How Russia is Preparing for Poultry Self-Sufficiency

RUSSIA - Since talks between Russian and the US on the future of US poultry meat exports to Russia stalled, no immediate solution appears to be sight to meet market demands.
calendar icon 11 February 2010
clock icon 7 minute read

Moscow Times reports that talks on the US poultry trade have stalled out since the government froze imports on 1 January, but while Russia hopes to make up the difference, at first by imports and later domestically, prices are likely to rise in the foreseeable future.

Imports were frozen at the beginning of the year after long-planned regulations went into effect that forbid the import of poultry treated with chlorine – a production method used by many US producers. The Federal Consumer Protection Service signed the measure in June 2008, but the measure’s starting date was later pushed back to 1 January 2010.

But US poultry, which supplied 750,000 metric tons last year – or 20 per cent of the market – is unlikely to ever regain its old market share.

At the beginning of February, President Dmitry Medvedev signed a new 'food security' doctrine, which called for, among other things, 85 per cent of all meat consumed in the country to be produced domestically.

The Cabinet, meanwhile, is taking an even more aggressive stance on poultry. In January, Prime Minister Vladimir Putin said Russia should be able to cease all poultry imports by 2015, while Agriculture Minister Yelena Skrynnik said last month that the amount of poultry imports should be cut to zero within just three years, by 2012.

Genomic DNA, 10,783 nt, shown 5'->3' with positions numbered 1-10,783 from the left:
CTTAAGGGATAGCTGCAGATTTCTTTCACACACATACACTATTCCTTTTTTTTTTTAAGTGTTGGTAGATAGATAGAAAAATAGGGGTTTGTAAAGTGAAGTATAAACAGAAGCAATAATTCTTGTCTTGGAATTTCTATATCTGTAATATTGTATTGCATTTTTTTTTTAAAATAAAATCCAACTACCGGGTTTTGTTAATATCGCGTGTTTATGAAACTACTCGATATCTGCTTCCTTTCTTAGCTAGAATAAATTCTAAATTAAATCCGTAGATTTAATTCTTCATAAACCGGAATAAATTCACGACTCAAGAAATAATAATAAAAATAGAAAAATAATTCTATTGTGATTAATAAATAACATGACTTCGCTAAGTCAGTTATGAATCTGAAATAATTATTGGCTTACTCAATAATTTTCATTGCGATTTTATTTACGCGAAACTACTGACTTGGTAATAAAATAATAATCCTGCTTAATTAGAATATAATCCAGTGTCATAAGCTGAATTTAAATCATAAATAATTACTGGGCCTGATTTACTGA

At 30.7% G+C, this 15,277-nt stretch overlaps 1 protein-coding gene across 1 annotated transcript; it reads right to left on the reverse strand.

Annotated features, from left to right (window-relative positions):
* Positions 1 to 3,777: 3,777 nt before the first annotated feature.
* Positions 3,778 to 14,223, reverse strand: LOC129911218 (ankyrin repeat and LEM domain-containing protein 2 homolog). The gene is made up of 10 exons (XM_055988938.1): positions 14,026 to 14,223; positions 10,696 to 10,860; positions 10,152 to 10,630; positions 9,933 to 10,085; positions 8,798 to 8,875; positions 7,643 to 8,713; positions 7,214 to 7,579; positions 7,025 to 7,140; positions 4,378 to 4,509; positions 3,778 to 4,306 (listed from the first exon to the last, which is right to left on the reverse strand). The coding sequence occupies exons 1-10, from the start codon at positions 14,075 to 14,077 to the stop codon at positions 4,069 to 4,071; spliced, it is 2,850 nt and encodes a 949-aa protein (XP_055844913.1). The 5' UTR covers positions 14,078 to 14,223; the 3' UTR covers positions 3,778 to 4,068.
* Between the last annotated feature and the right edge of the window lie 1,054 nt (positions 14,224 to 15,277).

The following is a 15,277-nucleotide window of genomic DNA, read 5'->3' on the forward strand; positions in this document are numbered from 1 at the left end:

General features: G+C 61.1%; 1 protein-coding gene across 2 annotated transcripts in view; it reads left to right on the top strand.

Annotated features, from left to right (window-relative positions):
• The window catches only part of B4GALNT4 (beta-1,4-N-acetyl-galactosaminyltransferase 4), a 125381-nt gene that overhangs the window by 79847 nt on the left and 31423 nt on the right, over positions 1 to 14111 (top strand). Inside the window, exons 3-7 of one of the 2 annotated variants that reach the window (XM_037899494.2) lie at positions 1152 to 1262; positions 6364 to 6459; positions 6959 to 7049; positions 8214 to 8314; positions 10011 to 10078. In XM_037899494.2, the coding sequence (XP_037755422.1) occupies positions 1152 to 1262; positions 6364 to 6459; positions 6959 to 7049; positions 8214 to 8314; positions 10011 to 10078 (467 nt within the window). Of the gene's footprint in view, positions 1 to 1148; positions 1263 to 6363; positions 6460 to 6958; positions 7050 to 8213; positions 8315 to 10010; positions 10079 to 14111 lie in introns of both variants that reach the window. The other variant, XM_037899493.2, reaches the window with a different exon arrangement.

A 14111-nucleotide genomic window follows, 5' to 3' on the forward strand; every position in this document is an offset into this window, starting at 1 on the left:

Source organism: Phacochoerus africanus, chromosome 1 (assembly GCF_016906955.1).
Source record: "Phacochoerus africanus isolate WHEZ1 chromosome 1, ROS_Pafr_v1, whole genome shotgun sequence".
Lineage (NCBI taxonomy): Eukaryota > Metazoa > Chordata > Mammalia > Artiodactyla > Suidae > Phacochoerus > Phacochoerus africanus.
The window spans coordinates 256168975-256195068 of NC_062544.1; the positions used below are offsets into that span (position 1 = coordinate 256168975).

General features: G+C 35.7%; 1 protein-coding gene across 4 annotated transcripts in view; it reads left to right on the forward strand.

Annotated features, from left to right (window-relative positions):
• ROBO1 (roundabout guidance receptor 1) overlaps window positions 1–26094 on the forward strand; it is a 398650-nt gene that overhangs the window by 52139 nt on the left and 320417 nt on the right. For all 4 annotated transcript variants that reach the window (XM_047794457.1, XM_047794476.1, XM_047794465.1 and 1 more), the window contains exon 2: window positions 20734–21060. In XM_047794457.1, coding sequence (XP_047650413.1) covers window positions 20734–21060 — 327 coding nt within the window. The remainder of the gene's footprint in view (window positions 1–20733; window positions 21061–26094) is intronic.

Domestic poultry producers are confident that the industry will be able to make up for the missing imports.

Curbing poultry imports is economically justified, as Russia has enough grain and manpower to afford it, said Galina Bobyleva, head of the Russian Poultry Union, which represents Russian poultry producers and suppliers.

She said: "We are a country that has good grain crops, which is one of the main prerequisites for developing animal farming. And it is natural for us to produce poultry on our own, as it is a sector where we can perform well."

The country will produce 3.1 million metric tons of poultry per year by 2012, according to the ministry's forecast – up from 2.5 million metric tons in 2009.

But the task of boosting poultry output will require more than just stepped-up efforts on the part of producers. The Agriculture Ministry said it is in the process of developing a program that would help producers meet the 2013 deadline for phasing out poultry imports.

"We're currently preparing documents setting the terms of preparation and financing of the programme," a spokesperson for the Agriculture Ministry said in e-mailed comments to Moscow Times. "State support will be carried out via subsidies from the federal budget to partially cover loan interest, as well as subsidies for pure-strain stockbreeding and customs and tariff regulation of imports."

As a whole, the notoriously state-dependent agriculture sector has benefited from a huge uptick in government support for its various modernisation programmes, including highly subsidized interest rates and federal targeted programmes.

The sector received 776 billion rubles (RUB; $25.5 billion) in loans in 2009, including RUB340 billion allocated by Rosselkhozbank and RUB362 billion by Sberbank, the ministry said last month. The government plans to spend an additional RUB107.6 billion in stimulus programs on agriculture in 2010.

Ms Bobyleva said: "Currently all poultry farms are taking advantage of the loans the government allocated to modernise the agriculture sector. New cages are installed, new equipment is acquired using these funds, and the industry has had a surplus of 320,000 metric tons of meat in 2009 and aims at another 300,000 metric tons boost this year."

But in the short term, there is a good chance that poultry prices are going to rise as long as no deal is reached with the United States.